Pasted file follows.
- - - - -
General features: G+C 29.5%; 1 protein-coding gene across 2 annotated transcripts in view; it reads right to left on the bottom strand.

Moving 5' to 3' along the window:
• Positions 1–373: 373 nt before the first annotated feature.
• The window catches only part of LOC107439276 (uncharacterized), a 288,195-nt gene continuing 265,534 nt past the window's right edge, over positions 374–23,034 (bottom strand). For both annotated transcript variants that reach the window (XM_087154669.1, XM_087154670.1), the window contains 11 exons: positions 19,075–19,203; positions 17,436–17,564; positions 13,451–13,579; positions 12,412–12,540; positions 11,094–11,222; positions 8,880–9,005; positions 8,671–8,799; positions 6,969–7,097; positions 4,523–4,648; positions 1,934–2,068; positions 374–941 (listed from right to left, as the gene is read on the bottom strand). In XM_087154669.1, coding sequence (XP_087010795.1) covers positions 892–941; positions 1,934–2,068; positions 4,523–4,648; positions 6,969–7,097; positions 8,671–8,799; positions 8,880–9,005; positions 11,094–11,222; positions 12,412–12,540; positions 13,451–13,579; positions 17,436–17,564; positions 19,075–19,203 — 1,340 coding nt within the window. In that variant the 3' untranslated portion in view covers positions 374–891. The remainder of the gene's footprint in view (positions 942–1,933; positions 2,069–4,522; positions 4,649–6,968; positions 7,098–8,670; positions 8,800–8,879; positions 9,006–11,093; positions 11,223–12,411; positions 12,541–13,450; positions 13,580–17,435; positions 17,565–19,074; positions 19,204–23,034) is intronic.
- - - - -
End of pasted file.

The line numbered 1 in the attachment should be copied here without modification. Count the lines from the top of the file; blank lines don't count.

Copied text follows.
General features: G+C 29.5%; 1 protein-coding gene across 2 annotated transcripts in view; it reads right to left on the bottom strand.